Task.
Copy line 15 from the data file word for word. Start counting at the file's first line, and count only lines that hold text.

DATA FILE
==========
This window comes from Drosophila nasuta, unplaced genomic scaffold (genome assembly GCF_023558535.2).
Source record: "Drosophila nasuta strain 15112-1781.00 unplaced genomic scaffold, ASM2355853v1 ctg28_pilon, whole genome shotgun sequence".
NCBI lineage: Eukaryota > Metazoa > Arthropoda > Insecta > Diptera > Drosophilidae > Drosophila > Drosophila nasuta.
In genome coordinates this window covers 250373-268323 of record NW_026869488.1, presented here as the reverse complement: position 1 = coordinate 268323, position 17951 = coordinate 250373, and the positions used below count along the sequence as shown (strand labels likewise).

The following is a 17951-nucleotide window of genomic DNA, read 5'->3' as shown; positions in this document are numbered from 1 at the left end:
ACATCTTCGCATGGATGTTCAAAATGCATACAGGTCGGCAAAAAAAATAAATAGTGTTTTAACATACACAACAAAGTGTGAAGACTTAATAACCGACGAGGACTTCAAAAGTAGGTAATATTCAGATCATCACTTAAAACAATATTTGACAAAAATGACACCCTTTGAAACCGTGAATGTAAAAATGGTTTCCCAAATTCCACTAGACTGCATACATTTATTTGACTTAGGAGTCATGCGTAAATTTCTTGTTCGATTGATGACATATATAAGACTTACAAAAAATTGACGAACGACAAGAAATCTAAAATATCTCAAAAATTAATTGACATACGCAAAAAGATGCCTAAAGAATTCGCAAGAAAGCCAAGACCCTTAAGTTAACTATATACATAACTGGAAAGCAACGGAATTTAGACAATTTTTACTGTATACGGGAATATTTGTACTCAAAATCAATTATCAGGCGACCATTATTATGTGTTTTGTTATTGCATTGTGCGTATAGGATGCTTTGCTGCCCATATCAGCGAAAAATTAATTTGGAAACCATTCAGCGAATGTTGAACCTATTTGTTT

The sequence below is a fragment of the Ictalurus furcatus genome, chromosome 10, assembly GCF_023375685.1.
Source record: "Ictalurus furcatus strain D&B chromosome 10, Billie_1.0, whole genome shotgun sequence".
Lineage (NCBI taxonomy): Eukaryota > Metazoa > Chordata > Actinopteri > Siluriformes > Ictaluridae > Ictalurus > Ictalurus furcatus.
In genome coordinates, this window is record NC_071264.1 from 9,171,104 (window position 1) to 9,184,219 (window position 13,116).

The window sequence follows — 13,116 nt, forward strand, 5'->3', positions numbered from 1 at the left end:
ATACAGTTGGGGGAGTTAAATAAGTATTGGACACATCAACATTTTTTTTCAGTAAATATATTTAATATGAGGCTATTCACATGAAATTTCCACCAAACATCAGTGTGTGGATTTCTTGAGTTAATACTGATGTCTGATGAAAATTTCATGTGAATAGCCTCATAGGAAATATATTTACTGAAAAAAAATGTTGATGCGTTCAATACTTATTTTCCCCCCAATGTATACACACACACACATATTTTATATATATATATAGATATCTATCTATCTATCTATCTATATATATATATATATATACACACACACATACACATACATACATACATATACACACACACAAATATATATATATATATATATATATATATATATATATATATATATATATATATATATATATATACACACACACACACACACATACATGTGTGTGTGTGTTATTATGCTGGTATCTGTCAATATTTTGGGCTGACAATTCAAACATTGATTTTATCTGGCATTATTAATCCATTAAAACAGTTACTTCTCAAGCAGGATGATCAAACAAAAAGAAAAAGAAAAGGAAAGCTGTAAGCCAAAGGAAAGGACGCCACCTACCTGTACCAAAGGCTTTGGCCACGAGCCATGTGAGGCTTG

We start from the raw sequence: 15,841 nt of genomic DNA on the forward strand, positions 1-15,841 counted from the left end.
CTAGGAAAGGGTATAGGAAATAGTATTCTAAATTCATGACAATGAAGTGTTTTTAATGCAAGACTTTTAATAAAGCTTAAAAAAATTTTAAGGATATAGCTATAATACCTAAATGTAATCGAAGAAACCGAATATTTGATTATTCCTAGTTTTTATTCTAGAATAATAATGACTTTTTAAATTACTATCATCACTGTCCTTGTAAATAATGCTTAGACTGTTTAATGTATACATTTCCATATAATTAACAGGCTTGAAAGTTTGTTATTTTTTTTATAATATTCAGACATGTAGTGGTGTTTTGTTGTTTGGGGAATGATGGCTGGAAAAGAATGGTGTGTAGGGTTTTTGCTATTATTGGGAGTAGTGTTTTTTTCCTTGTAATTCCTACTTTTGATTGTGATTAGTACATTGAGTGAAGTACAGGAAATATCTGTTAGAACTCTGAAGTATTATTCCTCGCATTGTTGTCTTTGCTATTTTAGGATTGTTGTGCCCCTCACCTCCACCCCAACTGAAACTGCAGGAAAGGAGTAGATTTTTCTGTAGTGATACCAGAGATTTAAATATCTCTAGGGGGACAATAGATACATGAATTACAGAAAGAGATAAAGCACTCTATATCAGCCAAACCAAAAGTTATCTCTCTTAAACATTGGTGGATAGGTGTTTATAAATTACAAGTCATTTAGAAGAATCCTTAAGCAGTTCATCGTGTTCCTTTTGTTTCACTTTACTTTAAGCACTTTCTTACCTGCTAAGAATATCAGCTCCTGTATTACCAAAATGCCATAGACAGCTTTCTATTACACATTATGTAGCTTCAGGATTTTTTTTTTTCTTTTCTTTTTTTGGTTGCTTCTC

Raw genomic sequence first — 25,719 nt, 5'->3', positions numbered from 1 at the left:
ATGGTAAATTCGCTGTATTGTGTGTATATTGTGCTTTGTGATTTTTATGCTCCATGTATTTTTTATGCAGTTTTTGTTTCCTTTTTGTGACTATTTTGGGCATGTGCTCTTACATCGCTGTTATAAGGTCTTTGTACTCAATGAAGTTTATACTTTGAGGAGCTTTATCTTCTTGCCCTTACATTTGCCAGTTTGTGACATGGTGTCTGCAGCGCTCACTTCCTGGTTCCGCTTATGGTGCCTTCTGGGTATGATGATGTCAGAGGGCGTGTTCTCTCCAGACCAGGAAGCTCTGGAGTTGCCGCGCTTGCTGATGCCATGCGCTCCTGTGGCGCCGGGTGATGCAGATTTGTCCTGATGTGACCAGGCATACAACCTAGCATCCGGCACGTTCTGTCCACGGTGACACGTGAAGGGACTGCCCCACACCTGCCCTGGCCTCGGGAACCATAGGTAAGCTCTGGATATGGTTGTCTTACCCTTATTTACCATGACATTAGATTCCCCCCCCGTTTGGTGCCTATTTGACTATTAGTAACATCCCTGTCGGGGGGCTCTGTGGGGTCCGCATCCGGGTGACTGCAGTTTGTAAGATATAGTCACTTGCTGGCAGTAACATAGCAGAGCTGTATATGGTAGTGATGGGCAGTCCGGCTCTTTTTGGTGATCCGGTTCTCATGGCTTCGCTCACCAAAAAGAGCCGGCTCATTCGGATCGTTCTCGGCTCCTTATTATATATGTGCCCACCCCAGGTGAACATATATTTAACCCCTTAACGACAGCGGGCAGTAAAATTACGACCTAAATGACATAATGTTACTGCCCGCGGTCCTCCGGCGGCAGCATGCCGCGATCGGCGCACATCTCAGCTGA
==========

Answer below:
Raw genomic sequence first — 25,719 nt, 5'->3', positions numbered from 1 at the left: